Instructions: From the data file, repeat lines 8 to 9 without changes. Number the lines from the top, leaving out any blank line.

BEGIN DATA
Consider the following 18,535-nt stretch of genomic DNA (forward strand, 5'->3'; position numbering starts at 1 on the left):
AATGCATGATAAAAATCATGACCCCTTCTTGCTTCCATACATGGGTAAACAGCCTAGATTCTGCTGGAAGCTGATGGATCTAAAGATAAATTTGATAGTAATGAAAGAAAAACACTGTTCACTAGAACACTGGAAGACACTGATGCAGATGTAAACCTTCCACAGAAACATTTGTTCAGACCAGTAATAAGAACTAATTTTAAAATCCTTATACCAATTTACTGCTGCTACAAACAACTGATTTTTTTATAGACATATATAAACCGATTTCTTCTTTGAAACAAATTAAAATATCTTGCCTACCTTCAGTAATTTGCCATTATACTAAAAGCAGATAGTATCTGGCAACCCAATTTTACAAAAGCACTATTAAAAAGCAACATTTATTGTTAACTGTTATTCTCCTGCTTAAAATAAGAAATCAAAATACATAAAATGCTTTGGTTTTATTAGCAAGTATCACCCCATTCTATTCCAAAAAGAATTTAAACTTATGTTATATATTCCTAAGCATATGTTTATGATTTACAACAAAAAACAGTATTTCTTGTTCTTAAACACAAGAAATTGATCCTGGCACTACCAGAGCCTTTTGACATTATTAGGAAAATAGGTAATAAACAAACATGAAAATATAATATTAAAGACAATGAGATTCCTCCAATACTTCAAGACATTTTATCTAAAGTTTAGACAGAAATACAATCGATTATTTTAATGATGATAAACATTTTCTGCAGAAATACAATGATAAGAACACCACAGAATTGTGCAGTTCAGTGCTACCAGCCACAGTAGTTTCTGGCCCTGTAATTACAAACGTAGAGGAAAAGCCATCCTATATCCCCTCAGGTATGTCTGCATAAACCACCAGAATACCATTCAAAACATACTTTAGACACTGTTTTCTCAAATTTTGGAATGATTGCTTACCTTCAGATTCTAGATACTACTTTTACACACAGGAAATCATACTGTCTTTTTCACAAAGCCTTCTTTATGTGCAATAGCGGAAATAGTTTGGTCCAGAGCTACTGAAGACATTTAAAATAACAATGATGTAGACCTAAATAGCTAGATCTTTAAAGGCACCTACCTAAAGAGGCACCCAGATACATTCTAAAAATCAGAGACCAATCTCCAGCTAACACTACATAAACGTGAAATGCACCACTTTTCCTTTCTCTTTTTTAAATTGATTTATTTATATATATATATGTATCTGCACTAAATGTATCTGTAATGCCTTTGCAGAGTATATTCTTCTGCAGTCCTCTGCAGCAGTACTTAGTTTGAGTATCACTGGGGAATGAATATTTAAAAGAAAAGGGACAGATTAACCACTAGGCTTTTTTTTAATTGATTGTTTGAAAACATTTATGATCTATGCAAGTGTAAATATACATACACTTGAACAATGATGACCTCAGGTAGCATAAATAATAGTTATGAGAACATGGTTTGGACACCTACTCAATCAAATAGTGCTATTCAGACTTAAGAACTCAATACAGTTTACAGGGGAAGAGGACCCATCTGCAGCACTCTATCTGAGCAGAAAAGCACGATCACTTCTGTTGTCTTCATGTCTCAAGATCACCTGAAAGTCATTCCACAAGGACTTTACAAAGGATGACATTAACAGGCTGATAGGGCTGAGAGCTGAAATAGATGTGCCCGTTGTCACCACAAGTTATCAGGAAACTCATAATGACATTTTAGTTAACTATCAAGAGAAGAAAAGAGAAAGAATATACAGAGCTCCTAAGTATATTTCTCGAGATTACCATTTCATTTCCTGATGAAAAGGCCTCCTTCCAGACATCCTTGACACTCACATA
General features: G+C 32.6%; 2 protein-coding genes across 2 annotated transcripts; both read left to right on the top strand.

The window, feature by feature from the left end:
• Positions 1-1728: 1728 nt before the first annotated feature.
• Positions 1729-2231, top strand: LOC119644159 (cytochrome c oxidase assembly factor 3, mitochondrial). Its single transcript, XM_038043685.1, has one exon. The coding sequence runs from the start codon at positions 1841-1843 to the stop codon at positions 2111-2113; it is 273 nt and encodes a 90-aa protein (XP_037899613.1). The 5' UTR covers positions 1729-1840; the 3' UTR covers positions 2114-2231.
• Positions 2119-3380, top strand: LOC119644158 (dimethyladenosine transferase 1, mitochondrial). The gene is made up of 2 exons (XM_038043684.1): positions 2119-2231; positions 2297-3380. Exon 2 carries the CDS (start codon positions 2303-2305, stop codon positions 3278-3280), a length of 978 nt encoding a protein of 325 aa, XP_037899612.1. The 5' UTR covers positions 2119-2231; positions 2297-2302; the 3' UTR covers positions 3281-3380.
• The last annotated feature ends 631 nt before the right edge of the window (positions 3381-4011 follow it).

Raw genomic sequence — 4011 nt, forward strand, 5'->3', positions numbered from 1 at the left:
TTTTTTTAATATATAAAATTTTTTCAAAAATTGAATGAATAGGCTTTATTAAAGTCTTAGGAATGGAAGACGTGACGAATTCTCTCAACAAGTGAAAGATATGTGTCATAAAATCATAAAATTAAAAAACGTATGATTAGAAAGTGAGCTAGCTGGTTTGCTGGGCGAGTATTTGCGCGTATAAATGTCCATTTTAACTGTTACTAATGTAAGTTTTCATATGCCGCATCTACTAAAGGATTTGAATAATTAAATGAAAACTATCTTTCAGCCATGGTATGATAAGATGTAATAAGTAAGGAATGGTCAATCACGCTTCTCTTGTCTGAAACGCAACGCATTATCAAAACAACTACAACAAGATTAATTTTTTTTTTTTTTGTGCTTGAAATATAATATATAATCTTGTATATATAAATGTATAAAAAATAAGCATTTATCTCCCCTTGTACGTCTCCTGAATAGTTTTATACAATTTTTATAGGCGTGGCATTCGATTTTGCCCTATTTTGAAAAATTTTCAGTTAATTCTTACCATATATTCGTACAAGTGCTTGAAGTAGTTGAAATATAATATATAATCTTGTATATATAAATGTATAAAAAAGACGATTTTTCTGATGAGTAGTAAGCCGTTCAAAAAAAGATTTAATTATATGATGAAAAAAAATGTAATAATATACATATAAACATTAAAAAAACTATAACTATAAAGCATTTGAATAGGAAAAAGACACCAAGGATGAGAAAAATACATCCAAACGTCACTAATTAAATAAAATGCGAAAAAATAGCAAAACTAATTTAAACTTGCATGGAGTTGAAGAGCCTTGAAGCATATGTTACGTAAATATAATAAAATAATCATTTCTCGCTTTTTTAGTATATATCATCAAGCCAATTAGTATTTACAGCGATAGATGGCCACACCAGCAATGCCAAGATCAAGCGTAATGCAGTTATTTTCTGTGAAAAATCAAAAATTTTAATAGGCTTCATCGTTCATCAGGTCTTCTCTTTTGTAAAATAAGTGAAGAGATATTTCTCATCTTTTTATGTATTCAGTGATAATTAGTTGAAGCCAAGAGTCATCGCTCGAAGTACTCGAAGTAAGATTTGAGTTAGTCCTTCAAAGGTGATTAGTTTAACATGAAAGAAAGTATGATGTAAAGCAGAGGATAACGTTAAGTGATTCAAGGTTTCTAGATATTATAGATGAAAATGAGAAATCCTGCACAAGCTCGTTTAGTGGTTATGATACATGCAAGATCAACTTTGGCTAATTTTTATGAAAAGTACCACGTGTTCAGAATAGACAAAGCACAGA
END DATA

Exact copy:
• The last annotated feature ends 631 nt before the right edge of the window (positions 3381-4011 follow it).

Raw genomic sequence — 4011 nt, forward strand, 5'->3', positions numbered from 1 at the left: